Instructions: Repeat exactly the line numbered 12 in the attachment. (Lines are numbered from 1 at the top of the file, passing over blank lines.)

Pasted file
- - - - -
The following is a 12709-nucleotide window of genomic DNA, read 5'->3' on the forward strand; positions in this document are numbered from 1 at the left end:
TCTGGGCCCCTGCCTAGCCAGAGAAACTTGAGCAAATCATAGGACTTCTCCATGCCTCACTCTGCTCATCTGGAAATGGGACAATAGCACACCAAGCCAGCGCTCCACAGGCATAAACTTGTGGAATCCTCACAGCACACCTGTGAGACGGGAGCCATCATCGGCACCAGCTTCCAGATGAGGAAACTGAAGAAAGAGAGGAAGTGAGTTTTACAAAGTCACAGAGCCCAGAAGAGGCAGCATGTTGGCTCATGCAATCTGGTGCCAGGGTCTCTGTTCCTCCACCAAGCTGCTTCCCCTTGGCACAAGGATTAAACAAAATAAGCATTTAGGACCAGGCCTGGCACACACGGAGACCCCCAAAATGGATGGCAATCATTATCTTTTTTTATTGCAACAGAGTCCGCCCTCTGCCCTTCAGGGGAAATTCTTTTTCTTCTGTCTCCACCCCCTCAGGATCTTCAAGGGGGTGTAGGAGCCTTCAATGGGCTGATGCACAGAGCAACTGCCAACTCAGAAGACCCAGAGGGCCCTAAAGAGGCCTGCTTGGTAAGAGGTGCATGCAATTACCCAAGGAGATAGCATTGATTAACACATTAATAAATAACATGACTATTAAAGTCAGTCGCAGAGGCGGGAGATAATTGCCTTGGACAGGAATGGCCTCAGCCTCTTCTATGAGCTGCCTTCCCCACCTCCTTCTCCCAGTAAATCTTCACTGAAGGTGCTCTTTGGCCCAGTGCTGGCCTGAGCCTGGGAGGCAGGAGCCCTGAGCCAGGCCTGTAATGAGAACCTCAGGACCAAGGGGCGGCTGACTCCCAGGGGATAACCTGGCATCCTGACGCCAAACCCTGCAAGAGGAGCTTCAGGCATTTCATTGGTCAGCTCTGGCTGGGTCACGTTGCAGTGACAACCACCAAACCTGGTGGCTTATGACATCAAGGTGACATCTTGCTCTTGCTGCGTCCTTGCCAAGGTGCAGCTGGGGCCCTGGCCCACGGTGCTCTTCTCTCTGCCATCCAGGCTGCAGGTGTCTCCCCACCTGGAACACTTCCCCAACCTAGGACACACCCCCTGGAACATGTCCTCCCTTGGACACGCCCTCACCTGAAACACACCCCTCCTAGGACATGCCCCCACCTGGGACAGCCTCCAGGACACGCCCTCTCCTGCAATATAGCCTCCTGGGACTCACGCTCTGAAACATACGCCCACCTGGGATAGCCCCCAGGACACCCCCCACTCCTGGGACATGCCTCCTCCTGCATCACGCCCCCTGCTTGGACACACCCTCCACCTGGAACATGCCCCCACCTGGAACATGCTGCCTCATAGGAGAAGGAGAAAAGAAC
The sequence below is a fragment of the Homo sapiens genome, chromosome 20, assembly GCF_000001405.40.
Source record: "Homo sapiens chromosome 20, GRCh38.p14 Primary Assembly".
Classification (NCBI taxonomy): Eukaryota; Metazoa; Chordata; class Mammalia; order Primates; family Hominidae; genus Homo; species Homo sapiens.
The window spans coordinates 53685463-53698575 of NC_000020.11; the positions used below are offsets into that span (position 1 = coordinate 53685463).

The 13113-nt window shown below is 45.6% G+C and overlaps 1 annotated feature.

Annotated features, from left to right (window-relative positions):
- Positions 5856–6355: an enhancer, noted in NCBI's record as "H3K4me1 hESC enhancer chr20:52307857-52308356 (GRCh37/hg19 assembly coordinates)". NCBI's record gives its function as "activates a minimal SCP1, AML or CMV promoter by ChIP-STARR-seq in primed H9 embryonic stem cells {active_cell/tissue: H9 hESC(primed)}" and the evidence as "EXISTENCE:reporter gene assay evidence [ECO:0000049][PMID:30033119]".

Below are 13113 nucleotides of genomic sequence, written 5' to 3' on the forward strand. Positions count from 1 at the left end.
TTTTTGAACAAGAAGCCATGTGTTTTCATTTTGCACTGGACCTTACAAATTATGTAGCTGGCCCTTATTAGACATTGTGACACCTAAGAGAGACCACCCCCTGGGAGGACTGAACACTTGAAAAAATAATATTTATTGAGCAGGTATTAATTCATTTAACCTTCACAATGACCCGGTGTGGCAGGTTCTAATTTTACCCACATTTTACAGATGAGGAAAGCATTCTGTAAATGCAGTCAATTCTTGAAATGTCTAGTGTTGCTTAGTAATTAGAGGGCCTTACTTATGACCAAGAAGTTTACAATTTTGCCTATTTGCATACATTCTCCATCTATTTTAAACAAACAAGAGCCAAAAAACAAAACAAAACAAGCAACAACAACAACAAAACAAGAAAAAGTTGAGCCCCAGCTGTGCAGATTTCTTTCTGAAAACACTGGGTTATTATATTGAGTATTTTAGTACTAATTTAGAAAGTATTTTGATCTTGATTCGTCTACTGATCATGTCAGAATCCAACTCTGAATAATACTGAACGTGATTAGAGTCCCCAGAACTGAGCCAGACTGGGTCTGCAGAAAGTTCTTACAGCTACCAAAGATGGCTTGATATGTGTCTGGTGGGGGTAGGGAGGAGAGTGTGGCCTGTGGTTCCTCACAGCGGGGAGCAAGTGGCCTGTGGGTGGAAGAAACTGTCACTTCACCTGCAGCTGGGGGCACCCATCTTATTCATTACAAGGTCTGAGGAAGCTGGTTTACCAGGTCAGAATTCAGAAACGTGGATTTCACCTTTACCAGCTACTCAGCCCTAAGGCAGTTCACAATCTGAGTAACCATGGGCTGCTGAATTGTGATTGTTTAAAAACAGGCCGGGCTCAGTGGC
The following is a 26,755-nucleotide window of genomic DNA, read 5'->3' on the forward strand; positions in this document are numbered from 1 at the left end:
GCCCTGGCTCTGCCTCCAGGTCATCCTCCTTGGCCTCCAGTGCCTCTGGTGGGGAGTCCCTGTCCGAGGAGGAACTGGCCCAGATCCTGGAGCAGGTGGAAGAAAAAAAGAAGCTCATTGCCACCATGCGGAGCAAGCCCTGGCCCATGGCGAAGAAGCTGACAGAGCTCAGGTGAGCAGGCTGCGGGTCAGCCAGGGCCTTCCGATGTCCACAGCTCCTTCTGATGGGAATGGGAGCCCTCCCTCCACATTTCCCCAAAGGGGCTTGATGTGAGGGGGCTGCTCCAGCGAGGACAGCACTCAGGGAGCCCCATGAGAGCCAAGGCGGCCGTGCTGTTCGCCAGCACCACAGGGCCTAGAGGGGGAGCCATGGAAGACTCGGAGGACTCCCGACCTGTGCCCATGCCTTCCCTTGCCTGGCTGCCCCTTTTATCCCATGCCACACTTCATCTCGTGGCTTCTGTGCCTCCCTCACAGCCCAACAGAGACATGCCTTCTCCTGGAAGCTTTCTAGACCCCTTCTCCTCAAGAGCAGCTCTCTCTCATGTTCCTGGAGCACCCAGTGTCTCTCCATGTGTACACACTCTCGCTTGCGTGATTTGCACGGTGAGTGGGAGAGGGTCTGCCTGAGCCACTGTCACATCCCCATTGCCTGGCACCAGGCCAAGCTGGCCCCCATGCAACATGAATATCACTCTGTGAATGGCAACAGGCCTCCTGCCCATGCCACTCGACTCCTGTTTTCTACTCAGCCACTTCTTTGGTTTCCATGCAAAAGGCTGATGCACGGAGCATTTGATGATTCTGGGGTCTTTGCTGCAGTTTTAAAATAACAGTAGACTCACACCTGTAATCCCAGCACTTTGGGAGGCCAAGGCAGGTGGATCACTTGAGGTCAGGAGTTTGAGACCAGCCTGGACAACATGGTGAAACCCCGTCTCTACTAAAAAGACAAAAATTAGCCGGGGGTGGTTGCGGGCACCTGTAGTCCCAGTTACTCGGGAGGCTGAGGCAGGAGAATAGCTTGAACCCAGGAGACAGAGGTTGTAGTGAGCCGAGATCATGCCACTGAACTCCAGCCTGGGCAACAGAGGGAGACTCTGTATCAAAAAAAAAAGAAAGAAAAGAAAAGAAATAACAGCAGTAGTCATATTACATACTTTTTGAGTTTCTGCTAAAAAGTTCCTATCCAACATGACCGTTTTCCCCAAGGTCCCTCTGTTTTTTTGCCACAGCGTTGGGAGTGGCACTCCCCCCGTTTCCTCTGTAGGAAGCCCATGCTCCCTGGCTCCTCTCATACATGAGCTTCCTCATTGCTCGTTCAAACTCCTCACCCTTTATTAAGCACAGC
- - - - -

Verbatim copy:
The following is a 26,755-nucleotide window of genomic DNA, read 5'->3' on the forward strand; positions in this document are numbered from 1 at the left end: